Why Your Dog is Licking Their Paws Red

Dog Lick Paws

Photo by Jessica Nunes

 

Why Your Dog is Licking Their Paws Red

Have you noticed your dog licking their paws? While some paw licking is normal, excessive licking may indicate an underlying issue that requires attention. To prevent it from becoming a problem and to treat any soreness or inflammation caused by the licking, it’s important to get to the root cause of this habit.

Why do dogs lick their paws?

Paw licking is a natural grooming behaviour for dogs, with them using their tongues to clean and dry their paws after walking or playing outside. However, when a dog starts obsessively licking their paws, it can be an indication of an underlying problem, such as:

· Allergies or irritants: Allergies to food, environmental problems, or flea bites can cause a

dog to engage in excessive paw-licking, as well as excessive scratching.

· Anxiety or boredom: Dogs develop self-soothing habits when they're not feeling their

best. Excessive licking, chewing, and biting can be a sign of anxiety or boredom.

· Pain and discomfort: An injury, splinter, underlying health condition such as arthritis or a

damaged pad on their paws can cause dogs to lick constantly to ease pain or

discomfort. Dogs can also get ticks between their toes, which you’ll have to remove

and treat carefully.

· Yeast or bacterial infections: Dogs can develop fungal or bacterial infections on their

paws, and licking can help to soothe the itching sensation. Skin infections can also

arise from a dog repeatedly licking at their paws, as this creates a warm, moist area

that can lead to fungal or bacterial overgrowth.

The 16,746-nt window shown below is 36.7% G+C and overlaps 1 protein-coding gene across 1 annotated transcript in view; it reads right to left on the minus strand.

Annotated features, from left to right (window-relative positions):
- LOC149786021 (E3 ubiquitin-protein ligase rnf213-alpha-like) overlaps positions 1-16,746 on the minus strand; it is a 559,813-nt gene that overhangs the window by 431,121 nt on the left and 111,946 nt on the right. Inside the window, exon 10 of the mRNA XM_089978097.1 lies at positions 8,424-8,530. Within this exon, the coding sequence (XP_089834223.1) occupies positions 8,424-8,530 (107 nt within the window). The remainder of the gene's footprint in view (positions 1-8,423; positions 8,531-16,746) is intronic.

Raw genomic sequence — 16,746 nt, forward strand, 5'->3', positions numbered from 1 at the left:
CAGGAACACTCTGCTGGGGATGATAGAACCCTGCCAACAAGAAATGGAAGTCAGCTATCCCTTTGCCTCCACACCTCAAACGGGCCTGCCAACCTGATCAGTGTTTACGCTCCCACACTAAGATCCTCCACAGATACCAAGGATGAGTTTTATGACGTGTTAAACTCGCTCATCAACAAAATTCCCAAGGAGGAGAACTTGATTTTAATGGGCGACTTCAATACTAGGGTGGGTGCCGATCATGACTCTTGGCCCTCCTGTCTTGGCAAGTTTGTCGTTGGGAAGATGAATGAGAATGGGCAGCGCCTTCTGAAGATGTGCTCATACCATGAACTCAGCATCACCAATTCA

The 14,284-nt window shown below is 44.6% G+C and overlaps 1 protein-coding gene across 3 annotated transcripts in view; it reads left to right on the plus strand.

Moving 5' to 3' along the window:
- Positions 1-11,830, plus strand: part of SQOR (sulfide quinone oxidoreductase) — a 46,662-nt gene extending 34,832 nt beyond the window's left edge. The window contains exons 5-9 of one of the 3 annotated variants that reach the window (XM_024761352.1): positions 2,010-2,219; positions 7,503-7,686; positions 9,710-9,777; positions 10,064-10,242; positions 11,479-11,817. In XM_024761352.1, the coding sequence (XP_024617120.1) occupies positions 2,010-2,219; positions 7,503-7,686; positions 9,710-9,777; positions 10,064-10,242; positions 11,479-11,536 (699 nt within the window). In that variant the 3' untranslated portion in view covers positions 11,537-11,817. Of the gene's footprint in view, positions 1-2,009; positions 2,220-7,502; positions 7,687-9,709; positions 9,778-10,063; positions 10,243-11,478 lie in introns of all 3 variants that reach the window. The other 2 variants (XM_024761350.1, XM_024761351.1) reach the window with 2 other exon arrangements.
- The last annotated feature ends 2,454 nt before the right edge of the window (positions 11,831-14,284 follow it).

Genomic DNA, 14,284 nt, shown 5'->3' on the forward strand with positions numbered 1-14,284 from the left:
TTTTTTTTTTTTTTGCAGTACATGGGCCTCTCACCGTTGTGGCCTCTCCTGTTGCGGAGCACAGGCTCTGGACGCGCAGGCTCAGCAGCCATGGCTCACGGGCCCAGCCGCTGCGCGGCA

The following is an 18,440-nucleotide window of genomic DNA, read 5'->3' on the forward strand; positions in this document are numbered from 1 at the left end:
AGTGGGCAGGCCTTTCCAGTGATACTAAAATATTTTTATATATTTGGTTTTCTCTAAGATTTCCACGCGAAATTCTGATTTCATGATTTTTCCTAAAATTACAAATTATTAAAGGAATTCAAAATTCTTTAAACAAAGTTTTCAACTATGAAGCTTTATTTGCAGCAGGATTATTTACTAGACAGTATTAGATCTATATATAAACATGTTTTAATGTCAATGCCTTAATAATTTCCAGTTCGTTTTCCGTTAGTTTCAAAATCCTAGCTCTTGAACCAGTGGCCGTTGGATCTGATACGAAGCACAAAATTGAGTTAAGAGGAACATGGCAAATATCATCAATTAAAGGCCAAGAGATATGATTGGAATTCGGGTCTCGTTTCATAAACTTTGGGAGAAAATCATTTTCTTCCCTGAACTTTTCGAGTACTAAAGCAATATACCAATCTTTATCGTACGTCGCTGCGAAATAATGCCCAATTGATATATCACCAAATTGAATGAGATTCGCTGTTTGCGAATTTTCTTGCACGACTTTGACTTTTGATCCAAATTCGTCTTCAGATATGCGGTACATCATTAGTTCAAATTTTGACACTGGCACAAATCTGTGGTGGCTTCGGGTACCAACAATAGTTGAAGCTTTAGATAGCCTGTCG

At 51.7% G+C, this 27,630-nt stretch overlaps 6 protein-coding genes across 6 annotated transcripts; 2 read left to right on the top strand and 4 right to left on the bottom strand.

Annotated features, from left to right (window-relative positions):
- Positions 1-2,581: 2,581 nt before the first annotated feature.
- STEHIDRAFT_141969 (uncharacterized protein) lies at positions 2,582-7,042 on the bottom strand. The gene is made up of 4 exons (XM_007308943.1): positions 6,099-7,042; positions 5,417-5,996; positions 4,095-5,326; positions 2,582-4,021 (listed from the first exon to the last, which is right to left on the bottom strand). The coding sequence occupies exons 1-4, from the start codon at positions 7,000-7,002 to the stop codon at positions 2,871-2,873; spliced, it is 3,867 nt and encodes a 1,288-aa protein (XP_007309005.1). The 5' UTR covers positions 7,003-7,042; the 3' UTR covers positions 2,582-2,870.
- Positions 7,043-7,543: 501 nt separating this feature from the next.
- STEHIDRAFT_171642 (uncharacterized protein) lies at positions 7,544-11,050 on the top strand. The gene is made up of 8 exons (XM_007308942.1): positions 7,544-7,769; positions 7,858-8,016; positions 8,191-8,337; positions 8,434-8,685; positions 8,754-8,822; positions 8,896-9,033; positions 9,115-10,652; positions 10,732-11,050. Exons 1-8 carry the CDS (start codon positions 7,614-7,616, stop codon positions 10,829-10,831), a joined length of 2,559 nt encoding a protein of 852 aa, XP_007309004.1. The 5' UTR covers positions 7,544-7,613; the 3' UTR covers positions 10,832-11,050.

What does it mean when they're licking them raw?

When dogs lick their paws excessively, it can lead to red and raw spots, which can damage the skin and make it susceptible to bacterial or fungal infections. This is a clear sign that your pet is experiencing discomfort, pain, or itching in their paws. If you notice your dog's paws are red, sore, or bleeding, it's vital to take action to prevent further damage.

How to stop your dog from licking their paws raw

If your dog is licking their paws raw, there are several steps you can take to help them stop. The first step is to identify the underlying cause of their behaviour, at which point your vet may recommend lifestyle changes or medication to combat the habit.

Medication for allergies or stress

If your dog’s paw licking is due to an allergy, your vet may prescribe allergy medication, soothing washes and suggest allergy testing. If the cause is considered to be the result of stress, your vet may prescribe anti-anxiety medication and suggest behavioural modification.

Reducing boredom

You can reduce excessive licking caused by boredom by providing your dog with toys, taking them for walks, or teaching them new tricks to keep them stimulated.

Physical barriers

Physical barriers like dog boots or applying a bitter-tasting spray on their paws can discourage your dog from licking. However, it's essential to ensure that the physical barrier doesn’t cause your dog discomfort or irritation.

How to treat their raw paws

If your dog's paws are already red, swollen, or inflamed, you’ll need to take appropriate measures to treat them.

Medication for paw infections

Your vet may prescribe antibiotic or antifungal medications e.g., tablets and/or ointments to treat bacterial or fungal infections. It's also important to keep the affected area clean and dry to promote healing.

Ointments

Ointments such as paw balms or natural remedies like coconut oil or aloe vera can help to moisturise and protect the affected area, while alleviating any discomfort. It's crucial to consult your vet before applying any over-the-counter ointments to prevent further irritation or complications.

Excessive paw licking isn’t a behaviour you should ignore, as it can lead to soreness and infection. It's essential to consult with your vet to identify the underlying cause and take steps to alleviate the behaviour to avoid further damage and discomfort to your dog’s paws. For more advice on caring for your dog, check out our pet care blog.

 

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